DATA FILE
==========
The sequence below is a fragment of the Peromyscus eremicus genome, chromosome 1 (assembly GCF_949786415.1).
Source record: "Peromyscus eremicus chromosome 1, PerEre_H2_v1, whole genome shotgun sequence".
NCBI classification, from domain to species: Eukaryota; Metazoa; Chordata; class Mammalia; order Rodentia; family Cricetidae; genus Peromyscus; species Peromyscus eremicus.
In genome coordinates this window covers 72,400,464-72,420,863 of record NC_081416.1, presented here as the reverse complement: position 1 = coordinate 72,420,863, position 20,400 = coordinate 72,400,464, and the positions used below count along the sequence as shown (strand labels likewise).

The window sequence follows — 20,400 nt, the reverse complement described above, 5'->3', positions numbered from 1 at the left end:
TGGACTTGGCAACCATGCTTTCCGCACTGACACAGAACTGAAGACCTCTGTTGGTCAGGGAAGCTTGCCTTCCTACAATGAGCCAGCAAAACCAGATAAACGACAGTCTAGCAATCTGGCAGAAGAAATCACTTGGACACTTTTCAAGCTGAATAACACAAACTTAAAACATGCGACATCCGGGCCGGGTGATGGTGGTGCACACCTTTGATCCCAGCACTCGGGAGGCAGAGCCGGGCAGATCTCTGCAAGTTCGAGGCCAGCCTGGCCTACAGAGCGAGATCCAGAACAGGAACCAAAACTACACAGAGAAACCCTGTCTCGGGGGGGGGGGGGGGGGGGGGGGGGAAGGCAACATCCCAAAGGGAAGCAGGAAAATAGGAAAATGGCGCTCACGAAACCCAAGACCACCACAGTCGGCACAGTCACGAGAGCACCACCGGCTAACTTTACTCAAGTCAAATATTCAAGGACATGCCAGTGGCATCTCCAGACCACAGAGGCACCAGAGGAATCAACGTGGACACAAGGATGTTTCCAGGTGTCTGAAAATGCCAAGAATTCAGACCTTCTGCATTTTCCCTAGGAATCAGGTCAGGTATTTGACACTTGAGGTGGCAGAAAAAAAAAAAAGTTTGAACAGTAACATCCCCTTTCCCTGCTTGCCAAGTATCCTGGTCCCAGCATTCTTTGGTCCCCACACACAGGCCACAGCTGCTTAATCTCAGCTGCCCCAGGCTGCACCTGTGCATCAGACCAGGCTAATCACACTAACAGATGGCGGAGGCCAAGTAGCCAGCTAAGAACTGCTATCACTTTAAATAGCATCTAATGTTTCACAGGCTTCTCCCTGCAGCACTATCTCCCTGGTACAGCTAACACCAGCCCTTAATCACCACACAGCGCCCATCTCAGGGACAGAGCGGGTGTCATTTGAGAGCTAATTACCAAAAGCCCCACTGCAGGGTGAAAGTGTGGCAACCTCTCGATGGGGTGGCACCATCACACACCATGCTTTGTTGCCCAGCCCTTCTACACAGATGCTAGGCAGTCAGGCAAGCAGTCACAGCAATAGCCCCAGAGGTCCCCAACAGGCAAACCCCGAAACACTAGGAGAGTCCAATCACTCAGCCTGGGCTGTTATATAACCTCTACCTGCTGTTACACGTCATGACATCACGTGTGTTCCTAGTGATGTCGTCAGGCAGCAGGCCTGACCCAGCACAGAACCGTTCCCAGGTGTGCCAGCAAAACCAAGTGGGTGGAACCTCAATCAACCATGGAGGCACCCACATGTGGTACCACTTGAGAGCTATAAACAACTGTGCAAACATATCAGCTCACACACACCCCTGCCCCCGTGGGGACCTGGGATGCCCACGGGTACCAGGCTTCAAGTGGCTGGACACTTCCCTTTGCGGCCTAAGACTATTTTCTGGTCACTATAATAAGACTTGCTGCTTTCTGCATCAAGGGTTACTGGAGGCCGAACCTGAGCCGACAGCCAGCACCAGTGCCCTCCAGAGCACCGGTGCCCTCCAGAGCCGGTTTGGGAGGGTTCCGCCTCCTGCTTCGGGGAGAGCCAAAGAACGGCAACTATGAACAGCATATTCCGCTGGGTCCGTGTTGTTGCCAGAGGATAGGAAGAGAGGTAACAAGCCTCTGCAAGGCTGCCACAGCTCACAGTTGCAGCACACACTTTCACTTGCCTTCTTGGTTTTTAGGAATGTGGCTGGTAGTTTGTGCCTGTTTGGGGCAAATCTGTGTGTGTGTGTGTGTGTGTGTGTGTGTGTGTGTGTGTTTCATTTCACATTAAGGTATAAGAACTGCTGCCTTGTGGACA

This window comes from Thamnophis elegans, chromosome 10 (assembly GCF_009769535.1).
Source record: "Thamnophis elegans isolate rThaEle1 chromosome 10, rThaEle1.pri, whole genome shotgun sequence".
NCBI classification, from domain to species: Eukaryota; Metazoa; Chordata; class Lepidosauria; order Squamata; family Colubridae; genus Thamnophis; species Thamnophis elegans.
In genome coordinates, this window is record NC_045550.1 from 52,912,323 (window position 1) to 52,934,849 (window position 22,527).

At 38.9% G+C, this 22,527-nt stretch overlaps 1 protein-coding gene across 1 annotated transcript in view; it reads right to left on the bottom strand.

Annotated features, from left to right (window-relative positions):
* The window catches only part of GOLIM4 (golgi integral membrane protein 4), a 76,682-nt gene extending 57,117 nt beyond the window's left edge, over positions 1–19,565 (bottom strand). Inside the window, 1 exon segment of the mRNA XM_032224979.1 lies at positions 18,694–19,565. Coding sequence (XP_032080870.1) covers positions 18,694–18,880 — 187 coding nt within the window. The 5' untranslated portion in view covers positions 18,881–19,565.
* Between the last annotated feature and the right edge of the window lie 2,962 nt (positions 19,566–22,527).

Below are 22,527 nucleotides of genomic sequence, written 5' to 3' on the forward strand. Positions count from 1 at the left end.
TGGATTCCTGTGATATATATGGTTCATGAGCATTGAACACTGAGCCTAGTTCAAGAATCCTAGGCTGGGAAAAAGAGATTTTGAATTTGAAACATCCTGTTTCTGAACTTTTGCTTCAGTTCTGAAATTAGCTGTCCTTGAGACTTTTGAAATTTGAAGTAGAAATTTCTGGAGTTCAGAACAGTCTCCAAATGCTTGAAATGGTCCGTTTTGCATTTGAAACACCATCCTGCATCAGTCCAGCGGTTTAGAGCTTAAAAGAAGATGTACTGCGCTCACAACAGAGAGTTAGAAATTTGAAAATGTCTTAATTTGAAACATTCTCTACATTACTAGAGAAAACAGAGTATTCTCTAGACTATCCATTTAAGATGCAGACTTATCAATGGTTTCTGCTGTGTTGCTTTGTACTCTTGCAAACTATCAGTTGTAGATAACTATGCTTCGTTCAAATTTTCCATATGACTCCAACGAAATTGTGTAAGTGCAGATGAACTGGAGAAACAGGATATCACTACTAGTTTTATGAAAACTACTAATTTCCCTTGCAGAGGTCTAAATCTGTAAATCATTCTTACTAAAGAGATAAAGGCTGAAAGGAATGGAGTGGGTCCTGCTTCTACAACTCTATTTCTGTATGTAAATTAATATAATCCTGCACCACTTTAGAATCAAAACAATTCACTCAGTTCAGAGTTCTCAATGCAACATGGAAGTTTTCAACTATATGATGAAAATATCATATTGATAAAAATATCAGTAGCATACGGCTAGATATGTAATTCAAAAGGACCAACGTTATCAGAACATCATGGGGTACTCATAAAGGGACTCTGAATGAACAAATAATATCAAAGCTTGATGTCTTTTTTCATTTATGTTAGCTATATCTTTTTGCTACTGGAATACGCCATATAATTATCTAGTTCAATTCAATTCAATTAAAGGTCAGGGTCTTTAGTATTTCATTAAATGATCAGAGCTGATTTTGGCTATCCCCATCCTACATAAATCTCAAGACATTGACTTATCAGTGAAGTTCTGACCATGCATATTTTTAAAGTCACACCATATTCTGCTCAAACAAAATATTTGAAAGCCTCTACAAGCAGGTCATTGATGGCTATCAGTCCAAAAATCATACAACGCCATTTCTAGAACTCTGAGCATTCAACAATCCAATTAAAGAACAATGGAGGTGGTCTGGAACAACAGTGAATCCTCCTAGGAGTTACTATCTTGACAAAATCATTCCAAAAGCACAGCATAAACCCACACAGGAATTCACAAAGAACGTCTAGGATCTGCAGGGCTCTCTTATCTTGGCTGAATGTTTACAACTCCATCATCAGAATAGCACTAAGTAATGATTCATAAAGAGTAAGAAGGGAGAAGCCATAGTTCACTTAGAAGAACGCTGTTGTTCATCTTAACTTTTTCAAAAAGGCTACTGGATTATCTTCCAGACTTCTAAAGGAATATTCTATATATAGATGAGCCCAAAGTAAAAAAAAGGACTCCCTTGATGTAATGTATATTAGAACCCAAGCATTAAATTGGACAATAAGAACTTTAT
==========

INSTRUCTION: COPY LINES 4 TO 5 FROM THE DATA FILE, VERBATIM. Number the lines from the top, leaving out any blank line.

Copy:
In genome coordinates this window covers 72,400,464-72,420,863 of record NC_081416.1, presented here as the reverse complement: position 1 = coordinate 72,420,863, position 20,400 = coordinate 72,400,464, and the positions used below count along the sequence as shown (strand labels likewise).

The window sequence follows — 20,400 nt, the reverse complement described above, 5'->3', positions numbered from 1 at the left end: